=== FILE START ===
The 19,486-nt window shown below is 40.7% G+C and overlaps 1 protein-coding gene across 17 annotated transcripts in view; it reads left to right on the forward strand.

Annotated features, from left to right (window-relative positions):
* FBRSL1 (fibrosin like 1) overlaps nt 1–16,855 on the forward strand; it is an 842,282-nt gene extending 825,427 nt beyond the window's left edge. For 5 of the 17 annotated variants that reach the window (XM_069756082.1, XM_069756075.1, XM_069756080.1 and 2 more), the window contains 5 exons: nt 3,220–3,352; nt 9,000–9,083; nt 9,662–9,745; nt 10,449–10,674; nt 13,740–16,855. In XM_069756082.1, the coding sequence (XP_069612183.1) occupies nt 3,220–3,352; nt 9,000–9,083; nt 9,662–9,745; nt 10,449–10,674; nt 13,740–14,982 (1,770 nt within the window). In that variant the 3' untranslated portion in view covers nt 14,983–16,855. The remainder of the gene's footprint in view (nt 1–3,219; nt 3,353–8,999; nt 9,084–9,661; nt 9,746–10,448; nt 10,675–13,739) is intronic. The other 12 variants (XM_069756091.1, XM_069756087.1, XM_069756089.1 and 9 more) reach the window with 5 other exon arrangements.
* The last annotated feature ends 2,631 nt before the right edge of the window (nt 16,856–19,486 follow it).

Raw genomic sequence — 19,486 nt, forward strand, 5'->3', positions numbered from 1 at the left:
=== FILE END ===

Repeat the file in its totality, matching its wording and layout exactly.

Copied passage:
The 19,486-nt window shown below is 40.7% G+C and overlaps 1 protein-coding gene across 17 annotated transcripts in view; it reads left to right on the forward strand.

Annotated features, from left to right (window-relative positions):
* FBRSL1 (fibrosin like 1) overlaps nt 1–16,855 on the forward strand; it is an 842,282-nt gene extending 825,427 nt beyond the window's left edge. For 5 of the 17 annotated variants that reach the window (XM_069756082.1, XM_069756075.1, XM_069756080.1 and 2 more), the window contains 5 exons: nt 3,220–3,352; nt 9,000–9,083; nt 9,662–9,745; nt 10,449–10,674; nt 13,740–16,855. In XM_069756082.1, the coding sequence (XP_069612183.1) occupies nt 3,220–3,352; nt 9,000–9,083; nt 9,662–9,745; nt 10,449–10,674; nt 13,740–14,982 (1,770 nt within the window). In that variant the 3' untranslated portion in view covers nt 14,983–16,855. The remainder of the gene's footprint in view (nt 1–3,219; nt 3,353–8,999; nt 9,084–9,661; nt 9,746–10,448; nt 10,675–13,739) is intronic. The other 12 variants (XM_069756091.1, XM_069756087.1, XM_069756089.1 and 9 more) reach the window with 5 other exon arrangements.
* The last annotated feature ends 2,631 nt before the right edge of the window (nt 16,856–19,486 follow it).

Raw genomic sequence — 19,486 nt, forward strand, 5'->3', positions numbered from 1 at the left: